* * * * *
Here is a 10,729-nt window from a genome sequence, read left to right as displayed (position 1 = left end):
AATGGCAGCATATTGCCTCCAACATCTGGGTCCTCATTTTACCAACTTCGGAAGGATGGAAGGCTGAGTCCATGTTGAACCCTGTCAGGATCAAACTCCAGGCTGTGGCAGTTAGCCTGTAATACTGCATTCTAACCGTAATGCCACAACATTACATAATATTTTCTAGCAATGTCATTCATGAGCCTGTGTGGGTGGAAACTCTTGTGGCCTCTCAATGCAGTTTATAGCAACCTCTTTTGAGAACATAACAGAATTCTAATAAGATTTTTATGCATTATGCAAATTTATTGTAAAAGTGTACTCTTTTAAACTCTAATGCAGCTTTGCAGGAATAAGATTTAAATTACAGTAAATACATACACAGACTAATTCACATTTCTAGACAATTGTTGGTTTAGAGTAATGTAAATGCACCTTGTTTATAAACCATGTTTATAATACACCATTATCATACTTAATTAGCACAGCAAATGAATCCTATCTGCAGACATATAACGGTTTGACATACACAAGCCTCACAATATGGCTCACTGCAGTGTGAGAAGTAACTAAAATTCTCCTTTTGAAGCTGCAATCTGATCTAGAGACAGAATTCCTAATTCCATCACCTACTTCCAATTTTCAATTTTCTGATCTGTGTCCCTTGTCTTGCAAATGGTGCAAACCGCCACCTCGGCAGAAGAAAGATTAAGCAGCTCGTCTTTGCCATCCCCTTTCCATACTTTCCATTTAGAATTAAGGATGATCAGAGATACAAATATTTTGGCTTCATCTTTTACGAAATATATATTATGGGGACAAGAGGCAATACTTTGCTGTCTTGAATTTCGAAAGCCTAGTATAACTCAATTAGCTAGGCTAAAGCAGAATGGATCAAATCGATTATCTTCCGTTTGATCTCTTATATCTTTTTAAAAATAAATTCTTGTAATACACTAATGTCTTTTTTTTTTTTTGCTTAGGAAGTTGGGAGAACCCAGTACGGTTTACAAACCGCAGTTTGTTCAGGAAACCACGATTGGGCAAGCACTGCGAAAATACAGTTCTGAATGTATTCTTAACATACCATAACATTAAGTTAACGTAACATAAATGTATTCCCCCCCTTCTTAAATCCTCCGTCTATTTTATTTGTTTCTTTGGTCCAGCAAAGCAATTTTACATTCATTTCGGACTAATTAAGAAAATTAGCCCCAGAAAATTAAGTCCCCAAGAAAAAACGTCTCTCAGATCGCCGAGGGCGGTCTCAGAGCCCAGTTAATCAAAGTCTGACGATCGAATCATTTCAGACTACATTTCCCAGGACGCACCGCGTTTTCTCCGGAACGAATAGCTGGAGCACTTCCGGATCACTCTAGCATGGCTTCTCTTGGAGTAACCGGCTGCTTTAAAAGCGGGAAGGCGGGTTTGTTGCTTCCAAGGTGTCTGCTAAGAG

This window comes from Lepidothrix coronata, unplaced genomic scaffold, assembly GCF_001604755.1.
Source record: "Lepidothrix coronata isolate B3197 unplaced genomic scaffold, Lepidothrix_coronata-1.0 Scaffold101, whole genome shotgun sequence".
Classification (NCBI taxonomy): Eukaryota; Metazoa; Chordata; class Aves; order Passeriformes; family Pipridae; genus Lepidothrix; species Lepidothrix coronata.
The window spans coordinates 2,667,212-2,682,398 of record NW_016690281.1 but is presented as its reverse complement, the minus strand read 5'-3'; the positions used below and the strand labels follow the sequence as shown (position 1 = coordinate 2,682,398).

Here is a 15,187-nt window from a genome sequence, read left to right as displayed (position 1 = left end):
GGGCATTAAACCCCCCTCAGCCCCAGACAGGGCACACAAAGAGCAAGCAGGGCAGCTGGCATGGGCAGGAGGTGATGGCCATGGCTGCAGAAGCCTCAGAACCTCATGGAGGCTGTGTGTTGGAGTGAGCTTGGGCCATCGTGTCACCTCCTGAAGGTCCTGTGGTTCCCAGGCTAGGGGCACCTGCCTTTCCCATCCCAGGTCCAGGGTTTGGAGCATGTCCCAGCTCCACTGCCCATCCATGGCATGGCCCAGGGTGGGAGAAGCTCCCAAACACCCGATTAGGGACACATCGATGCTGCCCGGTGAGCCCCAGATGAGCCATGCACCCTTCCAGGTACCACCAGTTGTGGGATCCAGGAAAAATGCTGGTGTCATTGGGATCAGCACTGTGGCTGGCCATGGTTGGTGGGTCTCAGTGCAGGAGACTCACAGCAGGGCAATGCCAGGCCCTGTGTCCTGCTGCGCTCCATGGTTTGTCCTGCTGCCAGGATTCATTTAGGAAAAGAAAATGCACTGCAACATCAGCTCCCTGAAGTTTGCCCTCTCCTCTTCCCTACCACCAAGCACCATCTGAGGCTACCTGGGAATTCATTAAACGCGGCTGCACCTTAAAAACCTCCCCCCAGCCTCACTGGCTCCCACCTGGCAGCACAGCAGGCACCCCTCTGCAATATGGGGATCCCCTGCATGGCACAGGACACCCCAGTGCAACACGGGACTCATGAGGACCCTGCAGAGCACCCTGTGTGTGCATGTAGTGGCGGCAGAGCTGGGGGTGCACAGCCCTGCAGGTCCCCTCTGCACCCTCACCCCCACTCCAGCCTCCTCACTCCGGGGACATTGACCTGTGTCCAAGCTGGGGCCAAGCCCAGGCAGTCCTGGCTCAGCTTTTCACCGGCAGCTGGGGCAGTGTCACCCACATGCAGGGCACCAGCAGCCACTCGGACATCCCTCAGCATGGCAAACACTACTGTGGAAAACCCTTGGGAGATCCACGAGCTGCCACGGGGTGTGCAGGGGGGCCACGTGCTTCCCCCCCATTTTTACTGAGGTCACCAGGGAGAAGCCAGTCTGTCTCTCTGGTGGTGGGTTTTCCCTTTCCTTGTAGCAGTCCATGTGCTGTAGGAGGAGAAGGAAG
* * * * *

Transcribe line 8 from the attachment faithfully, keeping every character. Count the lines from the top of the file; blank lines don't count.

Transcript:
GGGCATTAAACCCCCCTCAGCCCCAGACAGGGCACACAAAGAGCAAGCAGGGCAGCTGGCATGGGCAGGAGGTGATGGCCATGGCTGCAGAAGCCTCAGAACCTCATGGAGGCTGTGTGTTGGAGTGAGCTTGGGCCATCGTGTCACCTCCTGAAGGTCCTGTGGTTCCCAGGCTAGGGGCACCTGCCTTTCCCATCCCAGGTCCAGGGTTTGGAGCATGTCCCAGCTCCACTGCCCATCCATGGCATGGCCCAGGGTGGGAGAAGCTCCCAAACACCCGATTAGGGACACATCGATGCTGCCCGGTGAGCCCCAGATGAGCCATGCACCCTTCCAGGTACCACCAGTTGTGGGATCCAGGAAAAATGCTGGTGTCATTGGGATCAGCACTGTGGCTGGCCATGGTTGGTGGGTCTCAGTGCAGGAGACTCACAGCAGGGCAATGCCAGGCCCTGTGTCCTGCTGCGCTCCATGGTTTGTCCTGCTGCCAGGATTCATTTAGGAAAAGAAAATGCACTGCAACATCAGCTCCCTGAAGTTTGCCCTCTCCTCTTCCCTACCACCAAGCACCATCTGAGGCTACCTGGGAATTCATTAAACGCGGCTGCACCTTAAAAACCTCCCCCCAGCCTCACTGGCTCCCACCTGGCAGCACAGCAGGCACCCCTCTGCAATATGGGGATCCCCTGCATGGCACAGGACACCCCAGTGCAACACGGGACTCATGAGGACCCTGCAGAGCACCCTGTGTGTGCATGTAGTGGCGGCAGAGCTGGGGGTGCACAGCCCTGCAGGTCCCCTCTGCACCCTCACCCCCACTCCAGCCTCCTCACTCCGGGGACATTGACCTGTGTCCAAGCTGGGGCCAAGCCCAGGCAGTCCTGGCTCAGCTTTTCACCGGCAGCTGGGGCAGTGTCACCCACATGCAGGGCACCAGCAGCCACTCGGACATCCCTCAGCATGGCAAACACTACTGTGGAAAACCCTTGGGAGATCCACGAGCTGCCACGGGGTGTGCAGGGGGGCCACGTGCTTCCCCCCCATTTTTACTGAGGTCACCAGGGAGAAGCCAGTCTGTCTCTCTGGTGGTGGGTTTTCCCTTTCCTTGTAGCAGTCCATGTGCTGTAGGAGGAGAAGGAAG